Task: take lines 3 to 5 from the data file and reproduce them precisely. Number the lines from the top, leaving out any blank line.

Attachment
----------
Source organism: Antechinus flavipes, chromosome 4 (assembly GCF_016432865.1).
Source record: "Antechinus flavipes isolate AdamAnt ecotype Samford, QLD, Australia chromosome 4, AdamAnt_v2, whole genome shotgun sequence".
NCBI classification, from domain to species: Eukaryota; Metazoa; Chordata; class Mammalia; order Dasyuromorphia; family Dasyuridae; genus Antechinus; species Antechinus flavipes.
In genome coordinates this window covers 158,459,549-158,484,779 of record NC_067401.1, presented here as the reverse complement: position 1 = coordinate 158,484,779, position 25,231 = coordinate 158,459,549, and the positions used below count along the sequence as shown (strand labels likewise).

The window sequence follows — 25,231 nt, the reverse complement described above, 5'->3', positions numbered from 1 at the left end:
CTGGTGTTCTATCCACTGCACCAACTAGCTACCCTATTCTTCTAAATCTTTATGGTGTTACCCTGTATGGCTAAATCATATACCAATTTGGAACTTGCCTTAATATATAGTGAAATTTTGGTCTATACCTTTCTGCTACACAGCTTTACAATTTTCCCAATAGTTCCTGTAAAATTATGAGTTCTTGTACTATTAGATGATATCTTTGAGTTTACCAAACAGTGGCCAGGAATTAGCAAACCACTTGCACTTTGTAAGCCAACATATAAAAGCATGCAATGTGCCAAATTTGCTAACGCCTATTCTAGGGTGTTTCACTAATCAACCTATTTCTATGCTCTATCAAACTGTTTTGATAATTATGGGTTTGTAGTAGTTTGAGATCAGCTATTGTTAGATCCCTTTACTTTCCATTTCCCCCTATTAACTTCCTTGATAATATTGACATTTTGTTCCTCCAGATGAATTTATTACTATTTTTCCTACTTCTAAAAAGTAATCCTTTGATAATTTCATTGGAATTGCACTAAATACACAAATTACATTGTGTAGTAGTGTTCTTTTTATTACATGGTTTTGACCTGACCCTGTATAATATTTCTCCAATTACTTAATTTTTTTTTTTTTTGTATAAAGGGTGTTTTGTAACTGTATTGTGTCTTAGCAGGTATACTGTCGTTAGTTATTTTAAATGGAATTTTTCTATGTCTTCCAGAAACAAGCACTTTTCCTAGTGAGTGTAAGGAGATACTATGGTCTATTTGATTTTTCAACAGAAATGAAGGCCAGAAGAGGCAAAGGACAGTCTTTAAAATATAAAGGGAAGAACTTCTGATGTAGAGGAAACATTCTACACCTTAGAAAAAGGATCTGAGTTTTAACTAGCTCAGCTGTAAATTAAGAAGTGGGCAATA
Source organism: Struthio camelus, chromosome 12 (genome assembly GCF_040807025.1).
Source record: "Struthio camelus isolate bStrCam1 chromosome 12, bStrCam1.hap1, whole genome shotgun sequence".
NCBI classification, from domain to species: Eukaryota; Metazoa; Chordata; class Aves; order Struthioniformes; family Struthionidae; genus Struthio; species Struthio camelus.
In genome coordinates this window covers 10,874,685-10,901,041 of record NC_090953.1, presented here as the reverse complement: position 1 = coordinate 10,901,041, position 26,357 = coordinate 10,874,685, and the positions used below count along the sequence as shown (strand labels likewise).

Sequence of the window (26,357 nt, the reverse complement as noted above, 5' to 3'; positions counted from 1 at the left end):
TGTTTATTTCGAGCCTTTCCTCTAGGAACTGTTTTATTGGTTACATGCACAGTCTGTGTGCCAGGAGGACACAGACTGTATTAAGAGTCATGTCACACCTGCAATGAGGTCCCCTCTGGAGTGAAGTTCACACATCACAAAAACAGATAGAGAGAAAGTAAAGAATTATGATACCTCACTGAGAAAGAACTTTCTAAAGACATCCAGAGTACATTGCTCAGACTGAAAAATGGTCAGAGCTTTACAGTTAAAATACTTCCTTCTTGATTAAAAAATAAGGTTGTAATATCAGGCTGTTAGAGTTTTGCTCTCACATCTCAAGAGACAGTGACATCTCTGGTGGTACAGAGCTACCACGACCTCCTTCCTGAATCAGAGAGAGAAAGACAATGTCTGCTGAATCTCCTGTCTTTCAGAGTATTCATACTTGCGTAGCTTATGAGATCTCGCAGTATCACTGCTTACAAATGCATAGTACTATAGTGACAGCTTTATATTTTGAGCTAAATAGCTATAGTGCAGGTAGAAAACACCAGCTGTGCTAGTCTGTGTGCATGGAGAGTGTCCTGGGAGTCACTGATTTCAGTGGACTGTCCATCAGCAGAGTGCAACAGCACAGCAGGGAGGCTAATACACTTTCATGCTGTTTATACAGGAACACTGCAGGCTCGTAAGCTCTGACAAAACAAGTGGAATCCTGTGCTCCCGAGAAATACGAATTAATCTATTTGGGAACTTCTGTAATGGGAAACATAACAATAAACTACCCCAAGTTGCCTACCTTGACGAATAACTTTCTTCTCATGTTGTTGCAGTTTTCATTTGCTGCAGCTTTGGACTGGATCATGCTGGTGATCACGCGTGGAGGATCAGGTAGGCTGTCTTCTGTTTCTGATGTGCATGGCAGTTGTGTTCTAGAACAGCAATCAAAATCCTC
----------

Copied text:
NCBI classification, from domain to species: Eukaryota; Metazoa; Chordata; class Mammalia; order Dasyuromorphia; family Dasyuridae; genus Antechinus; species Antechinus flavipes.
In genome coordinates this window covers 158,459,549-158,484,779 of record NC_067401.1, presented here as the reverse complement: position 1 = coordinate 158,484,779, position 25,231 = coordinate 158,459,549, and the positions used below count along the sequence as shown (strand labels likewise).

The window sequence follows — 25,231 nt, the reverse complement described above, 5'->3', positions numbered from 1 at the left end: